The science of beauty
They say beauty is in the eye of the beholder, but it could all be down to a mathematical formula that even babies understand, discovers Nick Harding
Some of the greatest minds in history have pondered the question, ‘what is beauty?’ From artist Francis Bacon to physicist Richard Feynman, many have tried to capture and define the essence of beauty, but the concept remains elusive.
As the saying goes, ‘beauty is in the eye of the beholder’ – but is it? While many would maintain that beauty is inconsequential, unimportant and superficial, science shows that it actually has an important role to play in our evolution.
In fact, scientific research has found that we are hardwired to appreciate beauty in our fellow humans – something advertisers have been using to their advantage for years.
Research by psychologist Alan Slater and others at the University of Exeter in the UK has shown that babies react positively to what most people rate as beautiful faces. Alan showed pictures judged by adults as attractive to newborns and found that they invariably stared longer at faces considered as more attractive.
Researchers also found that faces rated as beautiful by college students are not just easy on the eyes of children, but also easy on the brain. Apparently, ugly faces take more cognitive resources to perceive than pretty ones.
It’s perhaps because of this that television commercials are full of beautiful people selling everything from insurance to shampoo, and on a more personal level, some retailers carefully choose attractive staff to work in their shops.
Experts believe this early programming that happens in children could lay the foundation for later social preferences for attractive people.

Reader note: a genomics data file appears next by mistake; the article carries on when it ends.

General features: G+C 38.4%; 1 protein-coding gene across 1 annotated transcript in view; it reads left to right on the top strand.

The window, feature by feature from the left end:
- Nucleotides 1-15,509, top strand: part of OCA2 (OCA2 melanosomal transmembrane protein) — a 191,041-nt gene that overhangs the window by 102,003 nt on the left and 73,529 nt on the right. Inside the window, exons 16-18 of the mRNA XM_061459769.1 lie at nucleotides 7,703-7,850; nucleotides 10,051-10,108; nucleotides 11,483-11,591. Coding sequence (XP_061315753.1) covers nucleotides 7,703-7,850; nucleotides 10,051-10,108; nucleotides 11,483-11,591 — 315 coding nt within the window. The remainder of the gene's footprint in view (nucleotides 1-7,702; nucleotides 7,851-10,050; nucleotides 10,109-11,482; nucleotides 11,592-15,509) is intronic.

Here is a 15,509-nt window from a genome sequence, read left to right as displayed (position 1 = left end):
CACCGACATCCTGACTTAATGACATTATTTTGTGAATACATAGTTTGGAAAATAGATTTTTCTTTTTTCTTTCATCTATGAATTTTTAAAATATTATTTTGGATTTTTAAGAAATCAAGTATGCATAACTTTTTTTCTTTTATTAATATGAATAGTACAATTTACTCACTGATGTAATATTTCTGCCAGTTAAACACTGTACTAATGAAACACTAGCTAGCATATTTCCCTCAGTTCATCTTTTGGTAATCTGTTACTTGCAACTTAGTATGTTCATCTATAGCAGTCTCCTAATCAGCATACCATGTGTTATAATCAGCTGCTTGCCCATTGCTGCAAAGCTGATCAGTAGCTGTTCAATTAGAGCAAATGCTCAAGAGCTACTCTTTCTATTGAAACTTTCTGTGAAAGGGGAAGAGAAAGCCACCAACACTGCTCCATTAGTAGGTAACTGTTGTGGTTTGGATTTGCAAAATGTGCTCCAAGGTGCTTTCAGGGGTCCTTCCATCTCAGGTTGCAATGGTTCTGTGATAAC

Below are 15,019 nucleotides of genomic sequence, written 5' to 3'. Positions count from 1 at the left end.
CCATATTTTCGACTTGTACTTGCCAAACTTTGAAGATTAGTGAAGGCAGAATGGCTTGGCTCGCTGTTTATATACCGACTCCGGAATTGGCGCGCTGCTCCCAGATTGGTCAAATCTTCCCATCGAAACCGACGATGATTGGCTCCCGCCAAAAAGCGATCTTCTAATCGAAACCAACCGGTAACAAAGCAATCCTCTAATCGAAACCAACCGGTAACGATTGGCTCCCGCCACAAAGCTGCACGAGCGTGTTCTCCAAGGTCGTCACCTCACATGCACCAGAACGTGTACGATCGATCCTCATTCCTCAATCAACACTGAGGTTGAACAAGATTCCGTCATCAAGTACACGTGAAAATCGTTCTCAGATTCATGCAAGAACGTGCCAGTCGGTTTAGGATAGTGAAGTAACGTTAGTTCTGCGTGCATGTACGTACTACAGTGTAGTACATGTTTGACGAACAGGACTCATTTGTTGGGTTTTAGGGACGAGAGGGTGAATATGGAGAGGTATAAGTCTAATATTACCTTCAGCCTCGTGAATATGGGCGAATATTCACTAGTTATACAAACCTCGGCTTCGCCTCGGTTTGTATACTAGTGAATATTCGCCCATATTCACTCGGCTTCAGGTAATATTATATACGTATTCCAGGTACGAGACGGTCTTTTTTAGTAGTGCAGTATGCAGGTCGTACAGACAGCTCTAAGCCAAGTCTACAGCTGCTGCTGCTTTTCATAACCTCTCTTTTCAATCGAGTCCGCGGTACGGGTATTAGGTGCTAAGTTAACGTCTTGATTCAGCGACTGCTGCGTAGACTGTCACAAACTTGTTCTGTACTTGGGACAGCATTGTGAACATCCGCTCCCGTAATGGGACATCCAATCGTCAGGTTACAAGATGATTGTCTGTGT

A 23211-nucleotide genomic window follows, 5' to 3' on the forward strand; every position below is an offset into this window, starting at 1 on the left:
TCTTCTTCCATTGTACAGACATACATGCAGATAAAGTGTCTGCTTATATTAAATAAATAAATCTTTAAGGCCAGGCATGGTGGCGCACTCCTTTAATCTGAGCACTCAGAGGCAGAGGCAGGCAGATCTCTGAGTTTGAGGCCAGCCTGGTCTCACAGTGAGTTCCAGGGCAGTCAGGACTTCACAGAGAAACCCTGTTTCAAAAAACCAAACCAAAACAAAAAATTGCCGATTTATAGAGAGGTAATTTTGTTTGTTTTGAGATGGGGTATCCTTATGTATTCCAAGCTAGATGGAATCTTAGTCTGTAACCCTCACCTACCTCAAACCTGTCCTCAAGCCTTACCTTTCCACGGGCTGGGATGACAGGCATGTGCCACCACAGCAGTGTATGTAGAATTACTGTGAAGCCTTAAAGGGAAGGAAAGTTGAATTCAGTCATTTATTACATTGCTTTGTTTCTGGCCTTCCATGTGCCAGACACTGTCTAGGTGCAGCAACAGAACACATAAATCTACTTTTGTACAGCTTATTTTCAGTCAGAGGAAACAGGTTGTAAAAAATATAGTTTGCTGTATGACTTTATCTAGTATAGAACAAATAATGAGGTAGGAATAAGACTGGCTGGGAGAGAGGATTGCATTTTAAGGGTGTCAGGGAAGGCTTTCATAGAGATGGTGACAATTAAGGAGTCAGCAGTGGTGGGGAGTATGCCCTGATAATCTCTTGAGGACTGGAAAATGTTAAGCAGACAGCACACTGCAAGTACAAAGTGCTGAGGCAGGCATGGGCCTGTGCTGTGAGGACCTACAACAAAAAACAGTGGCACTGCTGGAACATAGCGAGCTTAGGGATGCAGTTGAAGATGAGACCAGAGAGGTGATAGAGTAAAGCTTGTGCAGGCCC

But why are we programmed to appreciate beauty? The answer could lie in evolution and the need to ensure we have offspring and that they survive. Dr Markus Rantala, whose findings are published in the Royal Society journal Biology Letters, found that attractive women have lower levels of the stress hormone cortisol. “Stress can adversely affect fertility,” he says. “So those who are less stressed have greater reproductive potential.’’ This is obviously an important factor when it comes to choosing a partner.
Dr Rantala, of the University of Turku, Finland, also found that attractive women carry just the right amount of fat in their bodies.
All this makes one thing clear. In the words of Satoshi Kanazawa, of the London School of Economics, who uses evolutionary psychology to analyse social sciences such as sociology, “More attractive people are healthier, have greater physical fitness and live longer.’’
So what are the factors that govern whether or not you find someone physically attractive? There are the obvious clues such as even skin tone, youthfulness, bright eyes and wide lips. But on a deeper level, computer mapping has made it possible for researchers to test different facial features and anatomical shapes to work out the mathematical body configurations that are deemed most beautiful.
In a 2010 study, New Zealand anthropologist Barnaby Dixson showed volunteers pictures of a woman in which her chest, waist and hips had been digitally altered and asked them to rate the images for attractiveness. Cameras tracked their eyes as they looked at the photos.
The results showed that the hips and waist were the main focuses of attraction and that a waist-to-hip ratio of 0.7 – or a waist measurement exactly 70 per cent of the hip circumference – scored the highest marks.
When the results were transposed to reallife body shapes, they were amazingly accurate. The magic 70 per cent formula applies to some of the world’s most beautiful women such as Marilyn Monroe, actress Jessica Alba and supermodel Kate Moss. And the attractiveness of the hourglass figure holds true across